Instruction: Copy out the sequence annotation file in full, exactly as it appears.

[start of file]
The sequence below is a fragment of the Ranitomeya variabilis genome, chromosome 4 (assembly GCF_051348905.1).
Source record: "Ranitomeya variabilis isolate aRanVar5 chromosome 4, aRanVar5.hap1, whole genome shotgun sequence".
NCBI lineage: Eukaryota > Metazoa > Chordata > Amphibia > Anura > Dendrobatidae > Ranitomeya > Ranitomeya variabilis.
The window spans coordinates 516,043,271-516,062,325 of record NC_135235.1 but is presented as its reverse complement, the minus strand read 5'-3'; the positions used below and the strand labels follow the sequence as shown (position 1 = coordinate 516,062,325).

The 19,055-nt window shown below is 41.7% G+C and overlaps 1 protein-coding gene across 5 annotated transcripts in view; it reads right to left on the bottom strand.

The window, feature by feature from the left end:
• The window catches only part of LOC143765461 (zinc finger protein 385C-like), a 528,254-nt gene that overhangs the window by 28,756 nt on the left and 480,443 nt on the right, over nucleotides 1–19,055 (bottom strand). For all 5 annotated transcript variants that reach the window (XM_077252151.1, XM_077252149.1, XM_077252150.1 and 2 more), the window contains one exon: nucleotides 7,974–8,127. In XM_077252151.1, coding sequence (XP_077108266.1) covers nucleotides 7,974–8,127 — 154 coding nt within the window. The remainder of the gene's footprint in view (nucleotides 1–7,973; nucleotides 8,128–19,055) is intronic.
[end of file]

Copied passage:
The sequence below is a fragment of the Ranitomeya variabilis genome, chromosome 4 (assembly GCF_051348905.1).
Source record: "Ranitomeya variabilis isolate aRanVar5 chromosome 4, aRanVar5.hap1, whole genome shotgun sequence".
NCBI lineage: Eukaryota > Metazoa > Chordata > Amphibia > Anura > Dendrobatidae > Ranitomeya > Ranitomeya variabilis.
The window spans coordinates 516,043,271-516,062,325 of record NC_135235.1 but is presented as its reverse complement, the minus strand read 5'-3'; the positions used below and the strand labels follow the sequence as shown (position 1 = coordinate 516,062,325).

The 19,055-nt window shown below is 41.7% G+C and overlaps 1 protein-coding gene across 5 annotated transcripts in view; it reads right to left on the bottom strand.

The window, feature by feature from the left end:
• The window catches only part of LOC143765461 (zinc finger protein 385C-like), a 528,254-nt gene that overhangs the window by 28,756 nt on the left and 480,443 nt on the right, over nucleotides 1–19,055 (bottom strand). For all 5 annotated transcript variants that reach the window (XM_077252151.1, XM_077252149.1, XM_077252150.1 and 2 more), the window contains one exon: nucleotides 7,974–8,127. In XM_077252151.1, coding sequence (XP_077108266.1) covers nucleotides 7,974–8,127 — 154 coding nt within the window. The remainder of the gene's footprint in view (nucleotides 1–7,973; nucleotides 8,128–19,055) is intronic.